By Promod Puri

“words are the tools of writing.”

But not quite so!

Words, in fact, are the bricks and mortars we select and gather to build a structure. Its architecture and construction are based on our thoughts, opinions, and feelings, perceptions and impressions, or sharing of information, knowledge, and experiences.

In our learning faculty, there is a library of words being accumulated from early childhood. We retrieve them from our memory cells to begin the composition of a story, novel, essay, poetry, and all other literary and non-literary works or writing a simple personal diary.

Moreover, comprehensive dictionaries offer thousands of words stacked in alphabetical order.

Just like bricks, words are cast in different sizes, but each is carrying its own identity and impact. It is in this semantic profile that words give an outlook and character to writing.

Words are liberal in their nature. If a word is not the right one or it does not fit into the rigid demand of a writer, it offers a whole stockpile of alternative synonyms choices.

Words are not the writing tools, but when they are put together by the skills of a wordsmith, the whole composition becomes a tool by itself. Primarily, writing is the tool of communication which we need as a compliment to speaking. But writing goes beyond spoken words. It stays longer or forever.

Is writing hard work? Not really, so far as there are enough bricks around in different sizes and shapes, along with a sound idea or subject matter, that a structure can be built and redesigned or even renovated.

The technicality of writing lies in its grammar as well as those little but indispensable characters, called punctuation marks, offering control and disciplinary mechanism in this creative development.

However, objectivity, sensitivities, and rationality are the basic guidelines in raising a writing structure which is otherwise stalled when these feelings lack honesty and sincerity.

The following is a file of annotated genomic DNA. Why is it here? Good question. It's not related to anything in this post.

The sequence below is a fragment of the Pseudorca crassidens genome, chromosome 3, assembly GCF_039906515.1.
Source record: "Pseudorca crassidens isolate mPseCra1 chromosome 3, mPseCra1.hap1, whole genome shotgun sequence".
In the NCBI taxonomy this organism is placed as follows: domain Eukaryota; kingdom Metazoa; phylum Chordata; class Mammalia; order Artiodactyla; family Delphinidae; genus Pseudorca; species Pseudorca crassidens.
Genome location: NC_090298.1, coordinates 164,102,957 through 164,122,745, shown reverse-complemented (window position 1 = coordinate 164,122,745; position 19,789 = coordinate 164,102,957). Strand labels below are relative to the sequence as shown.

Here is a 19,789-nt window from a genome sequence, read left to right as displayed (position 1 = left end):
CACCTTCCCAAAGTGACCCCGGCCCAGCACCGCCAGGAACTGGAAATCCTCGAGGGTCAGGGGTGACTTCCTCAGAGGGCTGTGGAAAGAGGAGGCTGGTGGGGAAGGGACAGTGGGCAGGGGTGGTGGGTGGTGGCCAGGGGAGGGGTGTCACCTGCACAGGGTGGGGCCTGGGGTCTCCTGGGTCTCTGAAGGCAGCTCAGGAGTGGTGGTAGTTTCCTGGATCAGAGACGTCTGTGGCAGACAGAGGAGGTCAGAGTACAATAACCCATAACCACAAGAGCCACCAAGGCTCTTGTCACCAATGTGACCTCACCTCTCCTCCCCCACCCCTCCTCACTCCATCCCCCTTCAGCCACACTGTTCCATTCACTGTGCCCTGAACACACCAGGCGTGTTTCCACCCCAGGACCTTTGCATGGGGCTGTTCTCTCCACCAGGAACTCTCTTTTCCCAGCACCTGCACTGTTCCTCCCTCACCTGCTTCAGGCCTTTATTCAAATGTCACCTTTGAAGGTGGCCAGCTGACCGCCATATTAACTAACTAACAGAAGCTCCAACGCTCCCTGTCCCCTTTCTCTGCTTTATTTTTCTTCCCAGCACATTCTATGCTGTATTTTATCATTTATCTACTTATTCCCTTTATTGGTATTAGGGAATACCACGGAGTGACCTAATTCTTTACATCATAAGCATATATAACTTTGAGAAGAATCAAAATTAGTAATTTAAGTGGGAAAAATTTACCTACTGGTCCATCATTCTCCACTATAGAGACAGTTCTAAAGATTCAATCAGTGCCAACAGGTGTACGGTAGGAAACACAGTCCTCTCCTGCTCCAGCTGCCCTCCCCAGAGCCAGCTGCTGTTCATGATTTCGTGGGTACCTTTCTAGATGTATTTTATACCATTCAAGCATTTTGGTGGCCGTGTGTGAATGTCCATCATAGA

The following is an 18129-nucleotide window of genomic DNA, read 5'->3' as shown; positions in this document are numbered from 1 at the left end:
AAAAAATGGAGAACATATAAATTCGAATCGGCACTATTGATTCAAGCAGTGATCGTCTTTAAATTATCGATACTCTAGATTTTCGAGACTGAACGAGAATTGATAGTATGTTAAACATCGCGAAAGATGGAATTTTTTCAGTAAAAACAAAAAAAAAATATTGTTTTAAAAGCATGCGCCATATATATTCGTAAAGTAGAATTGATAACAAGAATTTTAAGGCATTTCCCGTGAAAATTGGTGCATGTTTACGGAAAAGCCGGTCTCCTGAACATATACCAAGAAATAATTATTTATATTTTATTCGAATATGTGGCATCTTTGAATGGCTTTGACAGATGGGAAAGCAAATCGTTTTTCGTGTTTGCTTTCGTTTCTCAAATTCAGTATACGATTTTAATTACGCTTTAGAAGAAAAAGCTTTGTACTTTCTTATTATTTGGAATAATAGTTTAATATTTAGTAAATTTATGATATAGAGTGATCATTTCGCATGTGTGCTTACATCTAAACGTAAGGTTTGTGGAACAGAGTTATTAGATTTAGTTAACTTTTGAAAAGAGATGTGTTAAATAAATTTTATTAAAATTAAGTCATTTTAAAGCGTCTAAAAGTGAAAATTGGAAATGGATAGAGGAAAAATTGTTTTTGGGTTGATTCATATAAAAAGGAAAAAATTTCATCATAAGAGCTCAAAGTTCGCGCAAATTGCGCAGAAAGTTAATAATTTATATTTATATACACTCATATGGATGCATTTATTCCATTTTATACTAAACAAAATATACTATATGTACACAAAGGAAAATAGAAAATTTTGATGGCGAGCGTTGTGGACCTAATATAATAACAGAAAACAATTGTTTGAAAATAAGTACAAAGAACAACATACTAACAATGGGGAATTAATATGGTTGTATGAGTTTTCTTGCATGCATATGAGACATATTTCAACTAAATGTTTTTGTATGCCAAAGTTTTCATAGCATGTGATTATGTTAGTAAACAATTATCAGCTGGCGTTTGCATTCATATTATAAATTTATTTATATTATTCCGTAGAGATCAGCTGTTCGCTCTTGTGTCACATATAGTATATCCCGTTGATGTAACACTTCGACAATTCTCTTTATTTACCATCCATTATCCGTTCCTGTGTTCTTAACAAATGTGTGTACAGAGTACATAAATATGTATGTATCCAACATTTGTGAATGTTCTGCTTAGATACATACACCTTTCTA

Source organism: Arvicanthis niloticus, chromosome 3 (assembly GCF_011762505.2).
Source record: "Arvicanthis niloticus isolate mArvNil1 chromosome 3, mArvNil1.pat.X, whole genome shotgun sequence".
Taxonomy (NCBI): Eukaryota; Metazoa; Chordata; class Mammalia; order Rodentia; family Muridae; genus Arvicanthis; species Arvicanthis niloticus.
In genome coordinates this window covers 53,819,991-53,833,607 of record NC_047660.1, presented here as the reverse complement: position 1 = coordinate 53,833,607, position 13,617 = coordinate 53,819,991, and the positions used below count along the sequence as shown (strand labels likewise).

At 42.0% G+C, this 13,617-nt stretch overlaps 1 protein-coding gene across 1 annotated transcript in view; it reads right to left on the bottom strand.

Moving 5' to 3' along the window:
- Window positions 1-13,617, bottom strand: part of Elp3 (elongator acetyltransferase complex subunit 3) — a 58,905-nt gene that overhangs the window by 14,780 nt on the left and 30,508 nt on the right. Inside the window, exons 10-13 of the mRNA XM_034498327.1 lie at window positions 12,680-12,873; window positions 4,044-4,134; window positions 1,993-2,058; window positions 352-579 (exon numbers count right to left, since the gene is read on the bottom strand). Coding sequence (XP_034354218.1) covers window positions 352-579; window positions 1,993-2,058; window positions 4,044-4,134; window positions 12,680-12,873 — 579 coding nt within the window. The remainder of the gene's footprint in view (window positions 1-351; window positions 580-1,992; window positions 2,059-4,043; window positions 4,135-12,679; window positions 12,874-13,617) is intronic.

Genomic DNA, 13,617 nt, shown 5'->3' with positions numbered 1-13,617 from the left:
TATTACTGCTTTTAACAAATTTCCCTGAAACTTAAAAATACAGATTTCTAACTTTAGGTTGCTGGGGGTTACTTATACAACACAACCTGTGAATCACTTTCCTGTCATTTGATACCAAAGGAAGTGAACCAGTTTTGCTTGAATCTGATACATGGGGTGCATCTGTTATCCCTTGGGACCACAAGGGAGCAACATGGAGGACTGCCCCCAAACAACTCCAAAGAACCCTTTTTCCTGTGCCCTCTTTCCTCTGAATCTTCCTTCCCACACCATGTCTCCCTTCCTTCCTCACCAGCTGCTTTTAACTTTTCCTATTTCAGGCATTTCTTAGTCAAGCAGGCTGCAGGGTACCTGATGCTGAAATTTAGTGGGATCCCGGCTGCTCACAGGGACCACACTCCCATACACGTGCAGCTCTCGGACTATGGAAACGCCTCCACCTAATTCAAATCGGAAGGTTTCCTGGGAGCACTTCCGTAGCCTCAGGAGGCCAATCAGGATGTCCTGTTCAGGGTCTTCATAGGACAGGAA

Under these guidelines, writing offers good companionship. As well as “writing is the only way to talk without being interrupted.”(Jules Renard, novelist, and playwright).

(Promod Puri is a freelance writer and author of “Hinduism beyond rituals, customs, and traditions”). Websites: promodpuri.com, progressivehindudialogue.com, and promodpuri.blogspot.ca




  1. Hints to the Ancient Wisdom. says:

    Good one! I feel that expressing ideas through words is more of an art. In “Philological Studies” and “The secret of the Veda”, Sri Aurobindo explains very beautifully about the origin of language and how the ancient system of language(s) differed from the present ones, in terms of their freedom, structure and a huge scope for innovating a whole set of families of trees of root words. I guess that is the reason why in vēdic/ancient lore, huge amount of information is encapsulated in few words while the present day language needs us to express a lot more than what is required (like this paragh! 😛 ).


    • Promod Puri says:

      Thanks for your quite thoughtful comments. Selection of words and their placements in writing is indeed an art, and that is why those who indulge in this art are called Wordsmith. True mantras and shaloks in Hindu scriptures carry a lot of meanings and wisdom in very few words.

      Liked by 1 person

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